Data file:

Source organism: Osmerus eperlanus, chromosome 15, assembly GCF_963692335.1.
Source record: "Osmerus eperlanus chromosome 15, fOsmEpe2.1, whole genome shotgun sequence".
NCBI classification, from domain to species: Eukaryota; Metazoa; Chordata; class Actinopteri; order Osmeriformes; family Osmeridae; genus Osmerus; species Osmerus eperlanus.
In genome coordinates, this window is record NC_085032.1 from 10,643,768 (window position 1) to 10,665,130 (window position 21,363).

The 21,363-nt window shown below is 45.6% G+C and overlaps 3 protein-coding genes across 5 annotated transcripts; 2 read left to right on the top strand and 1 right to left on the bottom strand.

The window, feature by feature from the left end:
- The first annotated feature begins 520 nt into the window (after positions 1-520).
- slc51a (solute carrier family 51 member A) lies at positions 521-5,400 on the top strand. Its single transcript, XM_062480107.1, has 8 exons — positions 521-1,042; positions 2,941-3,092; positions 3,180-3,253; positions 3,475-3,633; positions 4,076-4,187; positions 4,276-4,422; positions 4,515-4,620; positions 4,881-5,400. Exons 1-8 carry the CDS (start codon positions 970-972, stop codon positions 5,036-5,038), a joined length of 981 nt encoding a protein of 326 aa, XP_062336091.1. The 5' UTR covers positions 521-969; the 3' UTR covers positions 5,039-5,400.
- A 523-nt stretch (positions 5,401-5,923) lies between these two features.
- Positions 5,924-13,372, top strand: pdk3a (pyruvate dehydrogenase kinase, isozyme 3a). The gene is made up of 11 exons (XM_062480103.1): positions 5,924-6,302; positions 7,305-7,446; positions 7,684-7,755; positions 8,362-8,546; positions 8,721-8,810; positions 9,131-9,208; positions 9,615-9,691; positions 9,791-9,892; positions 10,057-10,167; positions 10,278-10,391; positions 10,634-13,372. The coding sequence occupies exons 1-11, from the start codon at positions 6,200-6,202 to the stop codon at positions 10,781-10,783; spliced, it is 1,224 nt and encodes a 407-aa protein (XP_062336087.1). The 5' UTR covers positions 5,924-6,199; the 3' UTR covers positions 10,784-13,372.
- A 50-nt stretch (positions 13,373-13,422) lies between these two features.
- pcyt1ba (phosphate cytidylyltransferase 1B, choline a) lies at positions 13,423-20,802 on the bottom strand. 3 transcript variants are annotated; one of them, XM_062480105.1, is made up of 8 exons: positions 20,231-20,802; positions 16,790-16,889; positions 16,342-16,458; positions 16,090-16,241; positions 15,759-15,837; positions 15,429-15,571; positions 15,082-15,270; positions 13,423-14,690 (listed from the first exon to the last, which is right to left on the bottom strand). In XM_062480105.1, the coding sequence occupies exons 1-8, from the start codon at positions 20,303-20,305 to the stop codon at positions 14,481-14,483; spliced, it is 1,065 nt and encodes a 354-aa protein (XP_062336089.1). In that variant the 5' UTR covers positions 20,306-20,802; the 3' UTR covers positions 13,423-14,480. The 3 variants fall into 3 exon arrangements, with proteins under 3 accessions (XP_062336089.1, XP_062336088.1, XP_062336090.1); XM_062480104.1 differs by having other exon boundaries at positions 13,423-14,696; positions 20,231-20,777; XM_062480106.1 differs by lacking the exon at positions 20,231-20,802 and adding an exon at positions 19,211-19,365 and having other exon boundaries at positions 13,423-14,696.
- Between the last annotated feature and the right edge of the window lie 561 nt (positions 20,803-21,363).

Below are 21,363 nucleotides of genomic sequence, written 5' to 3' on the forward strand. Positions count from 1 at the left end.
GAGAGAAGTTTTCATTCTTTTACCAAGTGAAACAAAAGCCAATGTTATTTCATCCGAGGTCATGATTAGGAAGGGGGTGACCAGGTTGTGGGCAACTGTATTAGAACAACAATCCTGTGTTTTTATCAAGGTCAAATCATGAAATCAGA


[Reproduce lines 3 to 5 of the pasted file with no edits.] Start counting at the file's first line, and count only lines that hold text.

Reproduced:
NCBI classification, from domain to species: Eukaryota; Metazoa; Chordata; class Actinopteri; order Osmeriformes; family Osmeridae; genus Osmerus; species Osmerus eperlanus.
In genome coordinates, this window is record NC_085032.1 from 10,643,768 (window position 1) to 10,665,130 (window position 21,363).

The 21,363-nt window shown below is 45.6% G+C and overlaps 3 protein-coding genes across 5 annotated transcripts; 2 read left to right on the top strand and 1 right to left on the bottom strand.